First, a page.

Over the past several years, it’s been increasingly difficult to deny the influence of Scandinavian culture on everything from design to fashion to fine dining. One aspect of the Nordic lifestyle that has certainly captured international attention is the pervasive coffee culture.
The nation of Norway currently ranks as one of the world leaders of coffee consumption worldwide. Nordic coffee has subsequently become something of a trend everywhere, as indicated by the recent appearance of a variety of Nordic-inspired coffeehouses cropping up in affluent neighbourhoods in cities as diverse as New York and Tokyo.
Coffee connoisseurs around the world are finding that the Norwegians are changing the way we all drink our favourite caffeinated beverage. Roasteries in Oslo are known for brewing black coffee so rich it tastes sweet, and as most Norwegians wouldn’t be caught dead adding milk or cream to their coffee, they have developed a light brewing method that allows the natural flavours of the coffee bean to linger.
The surprisingly fruity and sweet flavour of their coffee is dissimilar to the sugary-sweet lattes and cappuccinos popular in most Western nations right now. In fact, many veteran coffee drinkers find the first taste of a traditional turkaffe (literally “hiking coffee,” so named because it was first prepared by campers over an open fire) rather jarring.
However, Norwegian coffee grows on you. It typically has a light, full-bodied flavour unfamiliar to those who prefer darker roasts. You can create the authentic experience of brewing turkaffe, without braving the mountainous terrain and risking heavy rain, by investing in a stylish enamel drip kettle. For traditional brewing, the Wilfa coffeemaker, manufactured in Norway, is a luxury state-of-the-art brewing device engineered for extreme precision and optimal brewing temperatures.
The KaffeBox Nordic Roast subscription box provides international coffee fanatics with a monthly dose of Scandinavia’s best coffee. Additionally, the company sells camping mugs, kettles, filters, glass coffee servers, stir sticks, and branded swag.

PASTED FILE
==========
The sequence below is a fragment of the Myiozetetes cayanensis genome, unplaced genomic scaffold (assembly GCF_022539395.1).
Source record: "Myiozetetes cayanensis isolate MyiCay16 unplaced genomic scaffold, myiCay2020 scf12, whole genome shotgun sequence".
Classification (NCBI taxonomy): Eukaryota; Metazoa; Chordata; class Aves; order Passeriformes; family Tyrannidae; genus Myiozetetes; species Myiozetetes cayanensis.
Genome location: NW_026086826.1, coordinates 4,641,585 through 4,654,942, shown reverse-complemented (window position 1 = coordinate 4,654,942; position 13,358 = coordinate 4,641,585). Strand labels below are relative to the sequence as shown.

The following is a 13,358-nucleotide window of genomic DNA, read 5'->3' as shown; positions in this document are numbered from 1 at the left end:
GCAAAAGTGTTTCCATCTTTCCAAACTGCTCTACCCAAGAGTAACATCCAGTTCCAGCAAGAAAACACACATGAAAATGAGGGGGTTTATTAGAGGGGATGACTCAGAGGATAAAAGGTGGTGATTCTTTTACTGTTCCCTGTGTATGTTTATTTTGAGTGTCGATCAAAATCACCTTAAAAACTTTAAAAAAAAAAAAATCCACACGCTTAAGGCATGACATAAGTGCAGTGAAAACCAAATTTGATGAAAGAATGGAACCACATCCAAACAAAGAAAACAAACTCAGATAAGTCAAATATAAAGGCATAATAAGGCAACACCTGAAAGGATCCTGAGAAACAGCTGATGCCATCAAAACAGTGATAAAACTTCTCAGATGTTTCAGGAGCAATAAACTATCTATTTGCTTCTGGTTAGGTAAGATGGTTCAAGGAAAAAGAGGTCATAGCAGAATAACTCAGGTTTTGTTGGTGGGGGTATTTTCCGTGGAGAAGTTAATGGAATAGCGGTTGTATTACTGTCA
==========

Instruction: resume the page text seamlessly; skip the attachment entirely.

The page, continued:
If you would prefer to grab a cup on the go, there are coffee bars in most major cities that serve imported coffee while maintaining a distinctly Nordic aesthetic. Brooklyn’s Oslo Coffee Roasters is becoming a hotspot for New Yorkers craving a slower pace, while Toronto’s chic FIKA Café, located in Kensington Market, routinely draws in crowds. On the other side of the pond, London’s Nordic Bakery chain serves not only coffee, but also classic Scandinavian cakes and cookies.
Norway was at the forefront of the modern café culture that took off about twenty years ago, though Norwegians are still much more likely to support their favourite local roasteries than patronize a chain like Starbucks. Coffeehouses in Oslo and other metropolitan areas in Norway remain busy well into the evening, and the communal experience invites conversation and friendliness.
Norwegians have built their society on a culture of security and trust, which means they are generally warm and friendly people. If you’re an introvert who traditionally drinks your first — and second — cup at home, try stepping out of your comfort zone for a few hours and set up shop in a local coffee bar. Don’t be afraid of small talk with strangers or quiet observation. Pay some kindness forward while listening to the music and general ambient noise around you, and take your time indulging.
It can be speculated that Scandinavians value slow living and possess a sensitivity to nature that lends itself to a feeling of inner peace. Year after year, their country ranks as one of the happiest nations on earth; last year, it took the top spot according to the World Happiness Report. If you want to start drinking coffee like a Norwegian, changing your mindset might be equally as important as changing your blend.